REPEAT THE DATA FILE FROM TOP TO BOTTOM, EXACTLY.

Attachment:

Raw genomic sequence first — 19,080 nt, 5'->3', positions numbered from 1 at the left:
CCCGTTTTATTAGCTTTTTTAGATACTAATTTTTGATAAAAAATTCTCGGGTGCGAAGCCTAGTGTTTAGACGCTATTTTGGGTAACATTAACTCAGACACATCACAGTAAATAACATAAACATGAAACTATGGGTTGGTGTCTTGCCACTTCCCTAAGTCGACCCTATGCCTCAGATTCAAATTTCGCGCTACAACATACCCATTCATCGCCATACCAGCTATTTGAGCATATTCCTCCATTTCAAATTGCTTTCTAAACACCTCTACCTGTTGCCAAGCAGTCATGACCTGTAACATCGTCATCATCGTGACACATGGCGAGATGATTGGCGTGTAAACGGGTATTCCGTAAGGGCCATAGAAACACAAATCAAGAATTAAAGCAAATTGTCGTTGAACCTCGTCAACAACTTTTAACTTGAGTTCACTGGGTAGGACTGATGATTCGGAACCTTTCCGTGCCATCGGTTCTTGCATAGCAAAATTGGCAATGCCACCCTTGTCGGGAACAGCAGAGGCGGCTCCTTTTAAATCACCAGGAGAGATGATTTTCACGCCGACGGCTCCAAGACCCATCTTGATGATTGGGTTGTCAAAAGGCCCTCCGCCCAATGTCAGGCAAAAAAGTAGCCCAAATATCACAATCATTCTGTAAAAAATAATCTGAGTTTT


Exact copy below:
Raw genomic sequence first — 19,080 nt, 5'->3', positions numbered from 1 at the left:
CCCGTTTTATTAGCTTTTTTAGATACTAATTTTTGATAAAAAATTCTCGGGTGCGAAGCCTAGTGTTTAGACGCTATTTTGGGTAACATTAACTCAGACACATCACAGTAAATAACATAAACATGAAACTATGGGTTGGTGTCTTGCCACTTCCCTAAGTCGACCCTATGCCTCAGATTCAAATTTCGCGCTACAACATACCCATTCATCGCCATACCAGCTATTTGAGCATATTCCTCCATTTCAAATTGCTTTCTAAACACCTCTACCTGTTGCCAAGCAGTCATGACCTGTAACATCGTCATCATCGTGACACATGGCGAGATGATTGGCGTGTAAACGGGTATTCCGTAAGGGCCATAGAAACACAAATCAAGAATTAAAGCAAATTGTCGTTGAACCTCGTCAACAACTTTTAACTTGAGTTCACTGGGTAGGACTGATGATTCGGAACCTTTCCGTGCCATCGGTTCTTGCATAGCAAAATTGGCAATGCCACCCTTGTCGGGAACAGCAGAGGCGGCTCCTTTTAAATCACCAGGAGAGATGATTTTCACGCCGACGGCTCCAAGACCCATCTTGATGATTGGGTTGTCAAAAGGCCCTCCGCCCAATGTCAGGCAAAAAAGTAGCCCAAATATCACAATCATTCTGTAAAAAATAATCTGAGTTTT